Hi I am a C4/5 quadriplegic. I used to think I could do it on my own, living in my own house, with a caregiver three times a day. That's not working out so well. My family worries about me being here by myself. My caregiver lives across the street and of course 911 is on average five minutes away.Theoretically no big deal there, well I have become quite tired of it. I own a very nice double wide wheelchair equipped home and I feel it should go to somebody else. It was once my, my wife, and our son's home.

                Now to the point of my post I do not know where on here to ask the question if anyone knows of any type of housing around the Portland Metro area. I have tried Quad inc. but they have quite a waiting list and I really don't know where to start outside of that.
                Would I be classified long-term care, special needs care, or nursing home care?
                If anyone has any ideas please post them I feel the strain on my family and my own mental well-being getting worse every day.
                Thanks everyone,
                Adam
                What is it exactly that is bothering you? So far everyone's just said don't go into an institution. But I don't think you quite explained exactly what your problem is, please do elaborate. Is it listening to your parents/family complained about you being alone? is it the fact that you are alone that's bothering you? Are things going wrong while nobody is there to help like getting AD, dropping the remote control and/or computer control,dropping your water etc etc? Are you sick of going to bed and getting up when The caregiver gets there the same time every night and every day?

                Comment


                • #9
                  Thank you everyone for your suggestions, comments, and concerns. I do have that very nice, and recognize that. The post that I put up was purely driven out of frustration, and complete disbelief as to how money grubby family can get. I received my Social Security disability and a certain amount of money from the state to pay for my caregiver. Side note my caregiver is awesome she lives right across the street, but sometimes the caregiver/caregivey relationship gets tired for lack of better words.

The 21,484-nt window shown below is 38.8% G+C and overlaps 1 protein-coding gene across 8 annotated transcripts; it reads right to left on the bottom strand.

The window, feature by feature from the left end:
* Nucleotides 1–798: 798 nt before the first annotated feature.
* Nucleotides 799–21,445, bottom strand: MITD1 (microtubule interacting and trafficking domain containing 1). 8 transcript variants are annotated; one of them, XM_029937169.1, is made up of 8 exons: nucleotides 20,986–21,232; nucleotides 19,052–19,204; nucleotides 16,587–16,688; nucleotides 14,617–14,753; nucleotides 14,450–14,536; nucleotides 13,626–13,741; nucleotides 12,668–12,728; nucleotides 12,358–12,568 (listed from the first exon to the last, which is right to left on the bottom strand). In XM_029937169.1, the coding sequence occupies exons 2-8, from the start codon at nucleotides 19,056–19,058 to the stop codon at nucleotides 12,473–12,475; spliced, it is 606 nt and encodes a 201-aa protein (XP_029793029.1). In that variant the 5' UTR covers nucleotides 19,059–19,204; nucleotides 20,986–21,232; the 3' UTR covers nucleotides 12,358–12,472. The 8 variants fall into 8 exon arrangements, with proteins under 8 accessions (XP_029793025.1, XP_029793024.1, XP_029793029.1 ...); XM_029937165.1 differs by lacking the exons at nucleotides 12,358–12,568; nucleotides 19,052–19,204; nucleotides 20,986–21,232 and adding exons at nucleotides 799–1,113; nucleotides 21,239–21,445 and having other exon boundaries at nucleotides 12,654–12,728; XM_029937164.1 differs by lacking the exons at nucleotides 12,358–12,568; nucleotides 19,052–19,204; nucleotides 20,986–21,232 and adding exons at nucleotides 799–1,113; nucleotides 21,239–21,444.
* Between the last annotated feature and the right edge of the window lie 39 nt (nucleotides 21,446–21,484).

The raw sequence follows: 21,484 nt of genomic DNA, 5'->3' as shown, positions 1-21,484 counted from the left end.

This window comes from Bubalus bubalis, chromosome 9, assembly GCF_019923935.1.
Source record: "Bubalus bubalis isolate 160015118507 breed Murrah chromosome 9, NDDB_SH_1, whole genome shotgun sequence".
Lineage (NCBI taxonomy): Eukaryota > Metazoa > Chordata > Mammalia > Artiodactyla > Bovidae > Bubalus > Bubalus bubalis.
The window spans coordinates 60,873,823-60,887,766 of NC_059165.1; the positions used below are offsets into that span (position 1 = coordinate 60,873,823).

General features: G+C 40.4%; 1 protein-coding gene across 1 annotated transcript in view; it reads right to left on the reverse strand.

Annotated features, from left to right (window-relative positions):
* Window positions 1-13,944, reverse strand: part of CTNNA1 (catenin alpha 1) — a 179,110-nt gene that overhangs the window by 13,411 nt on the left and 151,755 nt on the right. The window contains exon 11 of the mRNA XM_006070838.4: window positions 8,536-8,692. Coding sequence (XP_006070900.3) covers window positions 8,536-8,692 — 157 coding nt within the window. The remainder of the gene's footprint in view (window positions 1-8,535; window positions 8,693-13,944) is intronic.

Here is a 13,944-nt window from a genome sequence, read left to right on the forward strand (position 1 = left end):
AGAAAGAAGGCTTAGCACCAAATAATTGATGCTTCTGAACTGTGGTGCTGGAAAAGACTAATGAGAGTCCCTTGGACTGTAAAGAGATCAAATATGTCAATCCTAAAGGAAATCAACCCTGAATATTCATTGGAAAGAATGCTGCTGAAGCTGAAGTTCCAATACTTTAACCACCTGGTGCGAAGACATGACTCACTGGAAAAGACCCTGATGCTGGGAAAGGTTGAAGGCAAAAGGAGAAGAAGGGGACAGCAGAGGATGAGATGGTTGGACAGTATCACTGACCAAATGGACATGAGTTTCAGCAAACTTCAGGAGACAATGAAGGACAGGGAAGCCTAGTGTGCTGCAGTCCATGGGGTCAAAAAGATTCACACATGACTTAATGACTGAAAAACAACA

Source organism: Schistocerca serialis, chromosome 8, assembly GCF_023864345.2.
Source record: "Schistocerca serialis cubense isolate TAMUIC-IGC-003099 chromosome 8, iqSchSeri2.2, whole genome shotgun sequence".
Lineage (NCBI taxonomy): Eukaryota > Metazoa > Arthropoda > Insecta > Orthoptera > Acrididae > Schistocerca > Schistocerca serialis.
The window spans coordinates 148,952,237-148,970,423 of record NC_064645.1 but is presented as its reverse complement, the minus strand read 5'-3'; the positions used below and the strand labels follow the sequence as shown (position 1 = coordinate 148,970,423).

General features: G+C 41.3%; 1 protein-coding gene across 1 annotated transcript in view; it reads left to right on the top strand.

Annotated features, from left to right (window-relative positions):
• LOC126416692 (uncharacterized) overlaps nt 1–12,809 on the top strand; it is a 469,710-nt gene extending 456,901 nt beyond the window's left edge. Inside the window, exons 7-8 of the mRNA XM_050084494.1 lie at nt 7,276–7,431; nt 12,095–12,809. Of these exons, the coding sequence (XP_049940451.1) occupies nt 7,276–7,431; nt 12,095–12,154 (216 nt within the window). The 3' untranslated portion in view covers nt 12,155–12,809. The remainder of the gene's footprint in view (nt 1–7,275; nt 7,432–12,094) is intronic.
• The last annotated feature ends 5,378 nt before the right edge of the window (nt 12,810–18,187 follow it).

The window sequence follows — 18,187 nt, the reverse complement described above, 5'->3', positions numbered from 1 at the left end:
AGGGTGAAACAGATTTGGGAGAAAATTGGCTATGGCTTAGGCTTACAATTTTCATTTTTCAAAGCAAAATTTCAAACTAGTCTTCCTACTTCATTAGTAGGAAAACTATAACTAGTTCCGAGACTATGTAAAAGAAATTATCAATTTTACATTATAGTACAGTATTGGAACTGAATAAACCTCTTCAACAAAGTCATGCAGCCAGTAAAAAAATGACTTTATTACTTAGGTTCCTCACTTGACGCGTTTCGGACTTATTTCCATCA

I let my nephew, his girlfriend, and my grand niecemove in. Family freakin family why do 20 somethings not get it. You cant not help me out with the occasional pillow move and live here rent free. Anyway drama blah That will work itself out in time.I guess what I was looking for was companionship with people in like situations. I had that thought the day I started the post, after that I recall the trip to a local super huge hardware store where I couldn't find anyone helpful to my cause. I've had an extensive background in all forms of construction and decided it's time for me to get a job. It will mean that I will lose some of my caregiver funding and I will have to turn around and pay that out of my wages. I at this point don't really care I'm still of people I'm just a people in a wheelchair. As the person above me wrote it is tough having as what I'll say is a "bedtime" caregiver availability, and I guess you guys just caught me in the draws of a pity party.
                  Thank you all so much for being there for me.

                  Comment


                  • #10
                    I've always wanted to see Oregon ... I'm moving in!!! LOL
                    Roses are red. Tacos are enjoyable. Don't blame immigrants, because you're unemployable.